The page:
12 December 2016

A unique building on Dame Street, Dublin,
has links with some important churches

No 31 Dame Street was built in 1868-1870 as new premises for the Caledonian Fire and Life Insurance Company (Photograph: Patrick Comerford, 2016)

Patrick Comerford

Some of the unique churches designed by the architect and artist James Edward Rogers (1838-1896) are celebrating their 150th anniversary this year. They include Saint Mary’s Church, Howth, consecrated by the Archbishop of Dublin on 3 July 1866, and Kenure Church in Rush, Co Dublin, consecrated on 4 December 1866.

Saint Mary’s Church, Howth, was built between 1864 and 1866 as a new church to replace a church built 200 years ago in 1816. The tower in the north-west corner is the only part of older church building that was retained. The new church, built to accommodate 450 people, has a five-bay nave with north and south aisles, and a private door for Lord Howth at the east end of the south aisle. Building work started late in 1864. The contractor was Walter Doolin, and the church, which was built at a cost of £2,600, was consecrated on 3 July 1866.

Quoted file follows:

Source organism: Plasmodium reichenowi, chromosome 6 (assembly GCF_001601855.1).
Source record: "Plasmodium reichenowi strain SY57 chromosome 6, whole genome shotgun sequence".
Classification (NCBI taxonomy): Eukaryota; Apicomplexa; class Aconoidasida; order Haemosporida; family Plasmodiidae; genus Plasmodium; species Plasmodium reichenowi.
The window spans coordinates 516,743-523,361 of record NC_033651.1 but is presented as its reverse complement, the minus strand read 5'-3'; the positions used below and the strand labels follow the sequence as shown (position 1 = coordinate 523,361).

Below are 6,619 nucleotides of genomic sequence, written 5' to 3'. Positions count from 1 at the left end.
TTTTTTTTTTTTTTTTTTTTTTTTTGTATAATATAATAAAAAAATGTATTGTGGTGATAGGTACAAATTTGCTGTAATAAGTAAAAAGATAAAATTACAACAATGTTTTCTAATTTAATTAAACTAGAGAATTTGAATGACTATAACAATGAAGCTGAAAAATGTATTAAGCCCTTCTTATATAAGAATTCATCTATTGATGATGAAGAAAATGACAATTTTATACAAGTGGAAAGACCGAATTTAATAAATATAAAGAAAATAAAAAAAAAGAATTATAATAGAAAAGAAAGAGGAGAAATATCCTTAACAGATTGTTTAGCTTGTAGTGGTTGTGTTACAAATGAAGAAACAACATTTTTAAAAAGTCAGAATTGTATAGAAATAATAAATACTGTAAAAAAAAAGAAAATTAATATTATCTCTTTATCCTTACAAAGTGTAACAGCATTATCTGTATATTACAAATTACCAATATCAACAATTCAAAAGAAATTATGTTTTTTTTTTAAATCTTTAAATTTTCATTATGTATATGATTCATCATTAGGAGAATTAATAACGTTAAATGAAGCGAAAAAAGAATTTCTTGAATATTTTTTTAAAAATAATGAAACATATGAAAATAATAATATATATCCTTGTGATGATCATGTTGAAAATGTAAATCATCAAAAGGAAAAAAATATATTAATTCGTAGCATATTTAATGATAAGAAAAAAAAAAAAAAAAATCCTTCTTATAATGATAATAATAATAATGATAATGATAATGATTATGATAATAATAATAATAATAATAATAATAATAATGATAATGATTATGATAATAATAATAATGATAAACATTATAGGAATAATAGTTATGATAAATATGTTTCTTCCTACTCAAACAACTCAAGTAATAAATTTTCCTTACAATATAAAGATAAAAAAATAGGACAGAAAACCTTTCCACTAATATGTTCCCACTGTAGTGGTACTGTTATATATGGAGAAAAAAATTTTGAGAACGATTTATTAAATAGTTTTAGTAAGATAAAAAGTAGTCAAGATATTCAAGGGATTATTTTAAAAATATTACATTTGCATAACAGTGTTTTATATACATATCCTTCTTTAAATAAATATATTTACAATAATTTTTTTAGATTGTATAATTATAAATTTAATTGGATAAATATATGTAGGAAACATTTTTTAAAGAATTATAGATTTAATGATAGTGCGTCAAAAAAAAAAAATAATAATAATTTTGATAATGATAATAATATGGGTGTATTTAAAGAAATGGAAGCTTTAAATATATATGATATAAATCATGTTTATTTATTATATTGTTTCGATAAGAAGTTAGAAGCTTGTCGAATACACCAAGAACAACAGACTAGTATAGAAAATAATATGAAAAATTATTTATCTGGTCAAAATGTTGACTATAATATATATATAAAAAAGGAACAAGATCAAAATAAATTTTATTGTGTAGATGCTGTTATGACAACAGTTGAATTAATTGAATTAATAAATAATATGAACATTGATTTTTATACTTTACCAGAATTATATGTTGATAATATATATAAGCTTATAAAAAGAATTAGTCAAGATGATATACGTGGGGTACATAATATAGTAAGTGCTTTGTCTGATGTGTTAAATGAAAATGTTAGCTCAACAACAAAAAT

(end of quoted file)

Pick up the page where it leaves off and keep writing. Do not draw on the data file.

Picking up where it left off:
Kenure Church and the nearby Rectory in Rush, Co Dublin, were built for Sir Roger Palmer (1832-1910) of Kenure Park and his estate workers and the church was consecrated on 4 December 1866. Rogers also designed the stained glass in the west window in memory of Mary Ellen Peel, executed by James Powell & Sons.

Rogers was also the architect of Holmpatrick Parish Church in Skerries, Co Dublin, which was consecrated on 2 September 1868. The limestone for the building came from the Milverton quarries, near Skerries, and once again the contractor was Walter Doolin.